November 2, 2011. The Court took the motion under advisement and, after examining the new
protocol and the proffered evidence of Defendants’ practices in implementing that protocol,
issued a November 4, 2011 Opinion and Order that explained that “[t]he dispositive questions . .
. have been whether [Brooks] is correct that Defendants routinely deviate from mandated or core
provisions set forth in the written protocol and whether [Brooks] has sufficiently proved that the
protocol fails to address sufficiently varied constitutional concerns. The answer to both
questions is no.” Notably, the crux of the rationale behind that decision is that Brooks failed to present
evidence that he was likely to prove that Defendants are not doing what they say they are doing
in conducting executions under the current protocol. Of significance is that, unlike in the Smith proceedings, Defendants were now saying that they got the message that it mattered that their
actions matched their words. Trust us, Defendants said, we will not deviate from the core
components of the protocol. This Court accepted that contention. Trust us, Defendants
continued, we will let only the Director decide whether to allow any potentially permissible
deviation from the non-core components of the protocol. This Court also accepted that
statement. As set forth below, Defendants have once again fooled the Court."

so basicaly the state has lied and lied and lied and lied over and over to the court! Now they have been called on it!

if this judge had any real guts he'd not only TOSS the whole law and tell them they can now try agin MAYBE WITHOUT the LIES!

BUT issue a nice long list of bench warrants for contempt of court and FRAUD!

Posted by: rodsmith | Jan 13, 2012 1:39:04 AM

Come on guys, let's see you defend this:

"The problem with reaching this same conclusion here is that by now again endorsing a system in which non-core deviations can occur without approval and without consequence, Ohio has punctured the practice that lent its new protocol the saving grace the Court afforded it in the Brooks Opinion and Order."

Posted by: federalist | Jan 13, 2012 3:04:11 PM

what's that fed? you coming over to my side?

now me i'm not for or against the DP i know that some crimes just scream for only that punishemt. But i also want it to be done correctly and applied with at least a minimum effort of fairness. At that very lest i expect like the court seems to...that the indiviudals in charge of enforcing and applying it at least FOLLOW THEIR OWN RULES!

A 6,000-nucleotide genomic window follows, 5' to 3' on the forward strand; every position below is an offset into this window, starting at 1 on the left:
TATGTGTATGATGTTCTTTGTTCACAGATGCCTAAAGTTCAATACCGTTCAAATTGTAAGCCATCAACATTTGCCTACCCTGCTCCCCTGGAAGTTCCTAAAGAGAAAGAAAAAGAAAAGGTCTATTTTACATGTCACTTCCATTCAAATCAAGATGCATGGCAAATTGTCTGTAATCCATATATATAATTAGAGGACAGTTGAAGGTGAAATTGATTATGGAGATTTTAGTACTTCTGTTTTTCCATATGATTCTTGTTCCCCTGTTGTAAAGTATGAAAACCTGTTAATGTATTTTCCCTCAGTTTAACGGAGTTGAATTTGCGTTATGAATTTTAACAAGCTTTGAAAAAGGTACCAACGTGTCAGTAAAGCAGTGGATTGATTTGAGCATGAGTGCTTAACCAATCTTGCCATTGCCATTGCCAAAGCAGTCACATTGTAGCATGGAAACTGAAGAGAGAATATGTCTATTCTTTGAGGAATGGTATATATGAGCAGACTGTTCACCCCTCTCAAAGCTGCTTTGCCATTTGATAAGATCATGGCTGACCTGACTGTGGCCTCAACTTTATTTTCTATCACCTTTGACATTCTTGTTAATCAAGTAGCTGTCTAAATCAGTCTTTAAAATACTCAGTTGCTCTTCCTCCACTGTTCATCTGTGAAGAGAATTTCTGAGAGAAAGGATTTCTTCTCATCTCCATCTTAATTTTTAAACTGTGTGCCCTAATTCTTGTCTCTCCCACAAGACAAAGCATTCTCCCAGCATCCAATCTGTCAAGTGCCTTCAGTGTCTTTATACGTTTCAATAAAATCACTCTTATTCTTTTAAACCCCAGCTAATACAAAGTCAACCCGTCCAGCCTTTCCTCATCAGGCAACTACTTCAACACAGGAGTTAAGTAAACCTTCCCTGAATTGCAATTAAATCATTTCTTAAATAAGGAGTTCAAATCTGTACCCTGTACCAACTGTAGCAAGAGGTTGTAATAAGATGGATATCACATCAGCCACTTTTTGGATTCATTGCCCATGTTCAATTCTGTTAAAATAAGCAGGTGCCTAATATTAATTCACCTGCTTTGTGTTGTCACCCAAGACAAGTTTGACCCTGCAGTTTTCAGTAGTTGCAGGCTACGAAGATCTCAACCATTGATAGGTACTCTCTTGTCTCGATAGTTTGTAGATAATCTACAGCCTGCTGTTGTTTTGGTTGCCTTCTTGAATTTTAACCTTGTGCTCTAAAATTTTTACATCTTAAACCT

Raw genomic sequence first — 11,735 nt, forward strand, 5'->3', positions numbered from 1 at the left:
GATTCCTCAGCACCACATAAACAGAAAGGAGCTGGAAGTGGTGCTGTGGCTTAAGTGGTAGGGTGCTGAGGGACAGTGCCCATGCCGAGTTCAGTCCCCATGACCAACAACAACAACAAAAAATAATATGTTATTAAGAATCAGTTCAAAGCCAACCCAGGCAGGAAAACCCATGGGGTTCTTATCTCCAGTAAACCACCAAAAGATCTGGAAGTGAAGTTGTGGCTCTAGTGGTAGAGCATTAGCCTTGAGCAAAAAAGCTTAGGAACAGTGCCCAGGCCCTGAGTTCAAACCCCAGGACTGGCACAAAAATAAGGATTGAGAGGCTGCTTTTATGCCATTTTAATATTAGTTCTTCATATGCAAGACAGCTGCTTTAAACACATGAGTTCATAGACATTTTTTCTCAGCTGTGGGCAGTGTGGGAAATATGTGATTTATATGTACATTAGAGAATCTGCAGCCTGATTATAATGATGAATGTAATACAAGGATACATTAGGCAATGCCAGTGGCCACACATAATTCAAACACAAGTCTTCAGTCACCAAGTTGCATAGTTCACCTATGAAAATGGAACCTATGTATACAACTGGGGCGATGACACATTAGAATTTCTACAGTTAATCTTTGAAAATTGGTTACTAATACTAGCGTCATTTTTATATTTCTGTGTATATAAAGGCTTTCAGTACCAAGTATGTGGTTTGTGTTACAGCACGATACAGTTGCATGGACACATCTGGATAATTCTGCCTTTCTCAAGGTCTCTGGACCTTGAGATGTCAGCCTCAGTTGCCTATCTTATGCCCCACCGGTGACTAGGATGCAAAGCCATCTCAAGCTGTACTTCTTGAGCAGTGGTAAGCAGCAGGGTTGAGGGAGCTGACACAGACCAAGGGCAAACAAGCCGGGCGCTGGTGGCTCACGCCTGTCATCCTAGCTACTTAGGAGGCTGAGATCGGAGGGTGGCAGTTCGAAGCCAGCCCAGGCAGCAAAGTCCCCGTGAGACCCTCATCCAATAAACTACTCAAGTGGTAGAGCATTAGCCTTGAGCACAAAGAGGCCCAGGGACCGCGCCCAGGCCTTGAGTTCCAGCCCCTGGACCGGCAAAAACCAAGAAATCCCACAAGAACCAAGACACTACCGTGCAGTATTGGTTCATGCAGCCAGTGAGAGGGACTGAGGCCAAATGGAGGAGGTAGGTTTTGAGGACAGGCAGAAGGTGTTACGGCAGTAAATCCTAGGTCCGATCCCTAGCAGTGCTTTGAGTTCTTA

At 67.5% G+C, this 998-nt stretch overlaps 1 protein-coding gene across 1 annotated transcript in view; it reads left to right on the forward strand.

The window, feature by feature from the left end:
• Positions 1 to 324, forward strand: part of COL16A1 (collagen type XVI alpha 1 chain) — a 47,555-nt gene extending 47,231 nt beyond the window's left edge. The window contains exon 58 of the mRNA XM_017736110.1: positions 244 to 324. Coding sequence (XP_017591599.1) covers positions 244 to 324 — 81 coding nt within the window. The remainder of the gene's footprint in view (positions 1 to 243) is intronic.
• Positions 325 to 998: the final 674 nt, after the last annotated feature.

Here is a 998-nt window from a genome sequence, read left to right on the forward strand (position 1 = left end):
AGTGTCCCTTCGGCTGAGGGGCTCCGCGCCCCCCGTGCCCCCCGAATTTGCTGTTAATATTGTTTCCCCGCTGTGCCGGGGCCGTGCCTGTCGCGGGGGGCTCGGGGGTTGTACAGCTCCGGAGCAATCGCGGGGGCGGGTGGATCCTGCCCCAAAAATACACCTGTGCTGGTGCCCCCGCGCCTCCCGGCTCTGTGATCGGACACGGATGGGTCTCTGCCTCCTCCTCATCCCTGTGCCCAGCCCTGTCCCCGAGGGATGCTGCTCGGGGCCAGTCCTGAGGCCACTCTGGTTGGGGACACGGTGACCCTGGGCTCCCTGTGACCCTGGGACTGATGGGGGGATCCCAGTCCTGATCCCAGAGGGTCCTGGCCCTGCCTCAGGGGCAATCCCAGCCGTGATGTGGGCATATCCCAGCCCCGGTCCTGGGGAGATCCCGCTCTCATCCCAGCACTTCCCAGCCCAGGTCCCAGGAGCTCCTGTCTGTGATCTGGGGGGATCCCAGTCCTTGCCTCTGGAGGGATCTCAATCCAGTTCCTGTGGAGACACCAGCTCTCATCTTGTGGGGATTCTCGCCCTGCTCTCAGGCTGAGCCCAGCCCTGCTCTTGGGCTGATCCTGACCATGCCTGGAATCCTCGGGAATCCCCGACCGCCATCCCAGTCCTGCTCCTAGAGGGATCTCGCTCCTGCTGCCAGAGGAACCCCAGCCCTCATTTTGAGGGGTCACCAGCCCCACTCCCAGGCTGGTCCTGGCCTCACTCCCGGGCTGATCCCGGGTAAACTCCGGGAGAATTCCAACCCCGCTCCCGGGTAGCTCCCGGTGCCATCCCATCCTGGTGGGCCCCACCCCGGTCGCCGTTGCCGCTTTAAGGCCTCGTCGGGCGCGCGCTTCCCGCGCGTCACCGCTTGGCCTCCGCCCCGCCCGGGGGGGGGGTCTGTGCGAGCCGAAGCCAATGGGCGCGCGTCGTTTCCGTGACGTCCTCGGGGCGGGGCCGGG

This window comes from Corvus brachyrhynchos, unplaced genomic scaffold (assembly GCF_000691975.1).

Posted by: rodsmith | Jan 13, 2012 4:12:22 PM

No, I am not coming to your side. The condemned has no federal right to have the state follow these rules down to the crossing of every T. The condemned has a right not to have an execution process that satisfies the Baze standard. The minor deviations don't alter the safety of the execution--I mean, really, Ohio uses a one-drug protocol. So long as the needle gets inserted and the drug flows, there is essentially zero risk here.

Frost is a joke.

Posted by: federalist | Jan 13, 2012 4:51:31 PM

Federalist, is posting comments on this blog your full-time job?

Oh, and you should note:
http://www.dispatch.com/content/stories/local/2012/01/13/appeals-court-execution-delay.html

Posted by: Ohio PD | Jan 13, 2012 7:12:54 PM

Saw that Ohio PD. Perhaps you can identify what substantive federal right comes from the state's LI protocol in and of itself, and perhaps you can identify where any of these deviations would possibly cause any risk, given that Ohio uses a one-drug protocol?

Posted by: federalist | Jan 13, 2012 8:36:02 PM

Bill Otis: nice to see you can copy-paste from the State's briefing. Or did you have a hand in the briefing perhaps?

Federalist: Please explain how failing to apply the state law equally (by deviating from the protocol) is NOT a violation of the epc? No different than failing to apply state election laws equally. Bush v. Gore seems to ring a bell...

Posted by: Some Guy | Jan 13, 2012 11:42:06 PM

hmm

"No, I am not coming to your side. The condemned has no federal right to have the state follow these rules down to the crossing of every T. The condemned has a right not to have an execution process that satisfies the Baze standard. The minor deviations don't alter the safety of the execution--I mean, really, Ohio uses a one-drug protocol. So long as the needle gets inserted and the drug flows, there is essentially zero risk here.

Frost is a joke."

Nope that was this post!

Here i though the WHOLE reason we had POLICIES AND PROCEDURES was to MAKE SURE every "T" was crossed and every "I" was dotted!

other wise WHY HAVE EM IN THE FIRST PLACE!

IF you are right though what Ohio should have done was say "we dont' need a Policy or a Procedure to shove a needle with poison into an arm....Hell any idiot can manage that MAYBE EVEN a politcian!

BUT they DIDN'T they spent god only knows how much to create a LEGAL set of POLICIES and PROCEDURES that were REQUIRED to be followed when executing someone....then the retards didn't bother to follow it!

Posted by: rodsmith | Jan 14, 2012 12:37:52 AM